I’m thrilled to have my first piece featured on the Athleta Chi Blog! Check out my how-to guide on going “OM for the Holidays: 5 Tips to Keep You Zen“–for when your back’s tight from the plane, your belly’s too full, you can’t sleep, or the ever-loving fam is driving you crazy (um…not that MY fam or YOUR fam would ever do that!) 😉
If you’ve been shoveling snow lately (thanks, #Blizzardof2015!), here are the five most important post-shoveling stretches to minimize an aching back and sore muscles later.
1. Release your upper back: Eagle Arms.
Bring the arms in front of you at a 90-degree angle, elbows at shoulder-height. If this is enough of a stretch for the shoulders/upper back, stay here. If you need more of s stretch, drop the left elbow below the right and twine the forearms, pressing the back of the palms together. The key to releasing the upper back muscles is to keep the elbows lifted–equal height to the shoulders–and the shoulders as relaxed and low as possible. Take ten deep breaths and switch sides.
2. Stretch your lower back: Modified Half Moon Pose.
Stand with your feet hip-width apart. Place your right hand on your right hip. Lift the left arm up and then to the right. Take ten deep breaths here, using your breath to expand the left ribs, deepening the stretch. Switch sides.
3. Release your psoas: Crescent Lunge.
The psoas is the largest hip flexor muscle. It runs up the front of the hip, cuts through the abdominal cavity and attaches to the lower lumbar spine. Stretching the psoas not only gives you a hip flexor stretch, it can also release lower back tightness. Stand in a lunge position, with your right foot forward and the right knee bent at a 90-degree angle. Tuck your tailbone forward to intensify. Stay for 10 deep breaths and switch sides.
4. Stretch your arms: Forward Bend with Arm Twist. Stand with your feet hip-width apart. Bend forward to a comfortable level, lifting your arms up behind you. Rotate the thumbs in (toward the center line) and then out to stretch your biceps.
5. Release your chest muscles: Doorway Pose.
As you head in from all your hard work, stand in the doorway and put your right arm out at a ninety-degree angle. Press your palm, forearm, and elbow against the doorframe and twist your chest gently to the left. Stay for 10 deep breaths and switch sides.
Taking time to stretch all the major muscles you’ve just worked will minimize soreness and increase your chances for the quickest snowpocalytic recovery possible. Stay warm, stay hydrated, and remember the most important pose of all: couch-asana, which should be done lying down and for an extended amount of time. 🙂
*Thank you to my co-snowga photographer and model, STC
On the mat and off, your primary focus may be on stretching your muscles. But whatever your level of flexibility—you may actually have a fascial “restriction” on top of your muscles, and the muscles themselves may be perfectly flexible. For this reason, I work both muscularly and fascially in the classes I teach, as well as in my personal practice.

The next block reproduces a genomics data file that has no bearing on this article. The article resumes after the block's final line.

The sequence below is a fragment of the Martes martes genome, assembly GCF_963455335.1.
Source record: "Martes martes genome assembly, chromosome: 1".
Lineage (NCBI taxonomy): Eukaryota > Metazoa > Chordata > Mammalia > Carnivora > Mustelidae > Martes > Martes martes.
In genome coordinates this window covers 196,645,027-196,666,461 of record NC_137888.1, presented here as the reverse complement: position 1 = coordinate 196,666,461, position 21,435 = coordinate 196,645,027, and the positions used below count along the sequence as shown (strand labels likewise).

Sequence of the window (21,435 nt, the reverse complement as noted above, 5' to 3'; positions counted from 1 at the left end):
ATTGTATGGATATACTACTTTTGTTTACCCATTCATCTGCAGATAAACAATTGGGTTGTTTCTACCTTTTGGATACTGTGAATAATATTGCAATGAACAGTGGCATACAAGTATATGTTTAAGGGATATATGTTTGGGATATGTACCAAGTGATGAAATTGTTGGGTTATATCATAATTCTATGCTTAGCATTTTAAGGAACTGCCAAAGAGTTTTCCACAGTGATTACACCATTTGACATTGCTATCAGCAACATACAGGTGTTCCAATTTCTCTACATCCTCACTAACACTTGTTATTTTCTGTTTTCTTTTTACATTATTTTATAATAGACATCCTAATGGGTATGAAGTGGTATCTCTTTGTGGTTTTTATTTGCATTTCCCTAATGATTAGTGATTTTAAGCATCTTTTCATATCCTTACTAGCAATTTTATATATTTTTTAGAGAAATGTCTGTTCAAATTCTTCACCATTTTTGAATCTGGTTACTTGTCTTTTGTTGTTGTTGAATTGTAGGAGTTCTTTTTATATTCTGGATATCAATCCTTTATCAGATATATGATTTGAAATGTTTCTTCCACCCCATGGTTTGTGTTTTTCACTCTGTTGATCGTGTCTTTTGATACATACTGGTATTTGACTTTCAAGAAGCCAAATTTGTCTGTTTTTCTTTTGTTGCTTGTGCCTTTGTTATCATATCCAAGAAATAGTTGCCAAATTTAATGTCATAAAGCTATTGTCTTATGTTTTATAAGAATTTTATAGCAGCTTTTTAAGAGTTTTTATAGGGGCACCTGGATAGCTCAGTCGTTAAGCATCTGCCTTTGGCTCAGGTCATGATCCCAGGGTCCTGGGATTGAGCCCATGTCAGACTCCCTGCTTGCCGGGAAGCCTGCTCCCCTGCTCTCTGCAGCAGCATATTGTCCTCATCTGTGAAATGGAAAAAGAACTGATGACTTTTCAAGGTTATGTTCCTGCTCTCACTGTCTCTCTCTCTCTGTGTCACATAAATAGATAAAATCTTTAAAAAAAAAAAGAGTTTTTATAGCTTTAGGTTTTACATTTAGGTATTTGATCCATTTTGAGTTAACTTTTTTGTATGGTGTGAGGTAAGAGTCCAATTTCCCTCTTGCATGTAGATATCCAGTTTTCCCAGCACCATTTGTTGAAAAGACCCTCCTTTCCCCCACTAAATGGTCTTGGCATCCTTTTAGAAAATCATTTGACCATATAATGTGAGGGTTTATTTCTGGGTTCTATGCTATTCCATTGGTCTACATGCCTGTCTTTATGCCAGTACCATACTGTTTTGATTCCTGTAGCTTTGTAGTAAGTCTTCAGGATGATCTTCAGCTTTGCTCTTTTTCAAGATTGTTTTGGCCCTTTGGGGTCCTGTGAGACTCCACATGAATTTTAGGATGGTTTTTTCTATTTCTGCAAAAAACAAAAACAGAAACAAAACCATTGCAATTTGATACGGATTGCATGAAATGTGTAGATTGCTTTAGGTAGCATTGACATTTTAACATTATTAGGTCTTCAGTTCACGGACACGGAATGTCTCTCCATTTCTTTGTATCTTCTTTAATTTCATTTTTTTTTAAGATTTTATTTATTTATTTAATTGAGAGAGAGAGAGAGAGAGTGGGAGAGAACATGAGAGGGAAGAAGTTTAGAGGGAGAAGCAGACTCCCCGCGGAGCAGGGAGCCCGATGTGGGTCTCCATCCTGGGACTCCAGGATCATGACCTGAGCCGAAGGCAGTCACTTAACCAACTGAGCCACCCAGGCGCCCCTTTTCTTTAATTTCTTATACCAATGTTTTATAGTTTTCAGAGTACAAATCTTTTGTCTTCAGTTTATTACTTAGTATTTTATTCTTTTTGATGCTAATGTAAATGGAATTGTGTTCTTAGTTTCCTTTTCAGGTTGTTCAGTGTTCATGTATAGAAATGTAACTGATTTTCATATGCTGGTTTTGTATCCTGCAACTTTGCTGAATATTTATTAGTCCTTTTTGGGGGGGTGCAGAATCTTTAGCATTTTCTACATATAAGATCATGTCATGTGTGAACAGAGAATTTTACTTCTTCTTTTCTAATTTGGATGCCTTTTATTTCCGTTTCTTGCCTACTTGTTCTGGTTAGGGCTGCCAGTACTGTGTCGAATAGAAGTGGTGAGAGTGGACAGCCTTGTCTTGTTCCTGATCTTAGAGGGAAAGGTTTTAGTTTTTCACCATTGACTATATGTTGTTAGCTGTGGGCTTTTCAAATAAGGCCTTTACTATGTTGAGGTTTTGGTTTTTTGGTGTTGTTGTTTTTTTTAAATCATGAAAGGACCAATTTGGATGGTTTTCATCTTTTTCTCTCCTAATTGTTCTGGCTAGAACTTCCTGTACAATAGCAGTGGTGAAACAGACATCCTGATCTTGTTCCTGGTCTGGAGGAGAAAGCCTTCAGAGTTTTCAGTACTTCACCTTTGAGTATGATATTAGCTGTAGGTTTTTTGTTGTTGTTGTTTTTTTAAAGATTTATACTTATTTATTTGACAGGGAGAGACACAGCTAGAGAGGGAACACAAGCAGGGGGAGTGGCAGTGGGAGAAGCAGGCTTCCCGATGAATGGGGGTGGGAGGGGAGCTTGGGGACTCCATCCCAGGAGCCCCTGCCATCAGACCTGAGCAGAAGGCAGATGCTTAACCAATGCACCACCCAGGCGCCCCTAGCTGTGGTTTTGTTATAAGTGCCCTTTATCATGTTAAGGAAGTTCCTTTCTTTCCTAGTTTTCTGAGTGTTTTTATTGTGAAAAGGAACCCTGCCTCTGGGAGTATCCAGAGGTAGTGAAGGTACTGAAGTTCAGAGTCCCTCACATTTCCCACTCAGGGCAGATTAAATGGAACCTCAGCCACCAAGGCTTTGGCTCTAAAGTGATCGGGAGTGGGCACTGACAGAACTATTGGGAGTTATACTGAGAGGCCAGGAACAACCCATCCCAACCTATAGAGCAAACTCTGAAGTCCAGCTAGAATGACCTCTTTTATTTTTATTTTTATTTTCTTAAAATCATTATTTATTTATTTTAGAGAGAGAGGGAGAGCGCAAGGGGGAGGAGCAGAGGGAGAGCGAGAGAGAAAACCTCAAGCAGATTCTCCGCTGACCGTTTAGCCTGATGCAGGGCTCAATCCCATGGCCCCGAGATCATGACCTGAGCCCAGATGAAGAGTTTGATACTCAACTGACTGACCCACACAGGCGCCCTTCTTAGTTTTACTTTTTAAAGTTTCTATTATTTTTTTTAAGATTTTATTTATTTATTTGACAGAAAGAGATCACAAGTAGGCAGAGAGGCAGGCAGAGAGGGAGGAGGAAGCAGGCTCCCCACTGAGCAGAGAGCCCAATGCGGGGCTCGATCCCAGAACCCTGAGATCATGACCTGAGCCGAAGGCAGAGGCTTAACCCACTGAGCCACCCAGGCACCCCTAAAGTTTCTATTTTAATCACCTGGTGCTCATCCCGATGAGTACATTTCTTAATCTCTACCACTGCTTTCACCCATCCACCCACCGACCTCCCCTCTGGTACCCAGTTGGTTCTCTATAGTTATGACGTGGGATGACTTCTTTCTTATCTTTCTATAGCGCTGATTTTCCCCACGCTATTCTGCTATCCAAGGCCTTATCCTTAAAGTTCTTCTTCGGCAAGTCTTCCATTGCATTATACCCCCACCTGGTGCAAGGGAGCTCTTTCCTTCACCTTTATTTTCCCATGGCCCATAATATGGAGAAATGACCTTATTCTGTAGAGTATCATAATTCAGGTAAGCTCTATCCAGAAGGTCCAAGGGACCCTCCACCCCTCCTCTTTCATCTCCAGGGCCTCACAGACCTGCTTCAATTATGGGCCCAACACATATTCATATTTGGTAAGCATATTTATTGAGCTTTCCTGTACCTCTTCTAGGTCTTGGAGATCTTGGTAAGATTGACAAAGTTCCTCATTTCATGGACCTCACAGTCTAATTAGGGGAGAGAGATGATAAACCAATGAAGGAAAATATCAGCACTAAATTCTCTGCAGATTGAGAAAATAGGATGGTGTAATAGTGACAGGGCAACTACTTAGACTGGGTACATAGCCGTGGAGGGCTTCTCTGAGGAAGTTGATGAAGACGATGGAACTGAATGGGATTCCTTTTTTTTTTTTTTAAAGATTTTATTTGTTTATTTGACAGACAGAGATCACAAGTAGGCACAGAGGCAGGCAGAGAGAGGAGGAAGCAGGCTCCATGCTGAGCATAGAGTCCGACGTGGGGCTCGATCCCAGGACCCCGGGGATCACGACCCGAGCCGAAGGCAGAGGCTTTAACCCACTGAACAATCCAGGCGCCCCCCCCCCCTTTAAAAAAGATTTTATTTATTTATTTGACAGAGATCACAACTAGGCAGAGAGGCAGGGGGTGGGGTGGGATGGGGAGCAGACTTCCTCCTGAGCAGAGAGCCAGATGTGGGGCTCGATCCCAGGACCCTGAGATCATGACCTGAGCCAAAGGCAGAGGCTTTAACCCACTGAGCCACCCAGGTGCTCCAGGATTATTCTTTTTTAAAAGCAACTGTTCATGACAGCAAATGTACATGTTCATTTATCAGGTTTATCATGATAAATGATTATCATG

You may be wondering what exactly IS this mysterious, enigmatic fascia, which potentially holds the key to unlocking the next level of your practice?
Fascia is a wet, slippery, see-through tissue in your body that pretty much looks like Saran wrap. If you’ve ever cooked raw chicken, you know exactly what I’m talking about. And if you gagged at the thought of raw chicken, make yourself some peppermint tea, and keep reading.
Like raw chicken, humans have that same slippery cling-wrap encasing all our muscles, organs, and other body parts. If you’re not working fascially, you’re missing out on an important component of flexibility and functionality on and off the mat.
Important note: fascia doesn’t stretch. Ever. It can, however, get stuck or “caught” when ideally it should slip and glide. You can release these restrictions three ways: with massage therapy; foam rolling; and/or slow, deep stretching.
Today we’re going to use slow, deep, stretching to help release both hip flexor muscles, and the fascial covering over your hip flexors. I chose to work on hip flexors in this piece, because they can contribute to front-hip pain as well as lower-back pain. The psoas muscle, which is the deepest muscle in your entire body as well as one of your largest muscles, runs up the front of your hip, cuts through your abdominal cavity, and attaches into your lumbar spine. A tight psoas can pull you into lordosis, or being swaybacked, as well as cause lower-back tightness. The psoas is important not only for initiating every single step you take (it’s the largest of the hip flexors—as in, it “flexes” your leg up to take each step), it’s also key to spinal and abdominal health and strength. On the mat, it’s an integral part of many poses—among them, navasana (boat pose), forward folds, and many more.
Let’s get started.
From Low Lunge:
Remember that everyone’s body is somewhat asymmetrical. You will have a tighter side and an easier side. You may also have a fascial restriction on only one side, or one day/week/month and not the next. Tune in and really notice your body in each pose. Notice how the muscular and fascial releases feel different. Notice which works best for you each time. Your only goal is to serve and support your body so that it can better serve and support you–both on the mat and off.
*This piece also appeared on Sequence Yoga Mats “Serious Sundays.”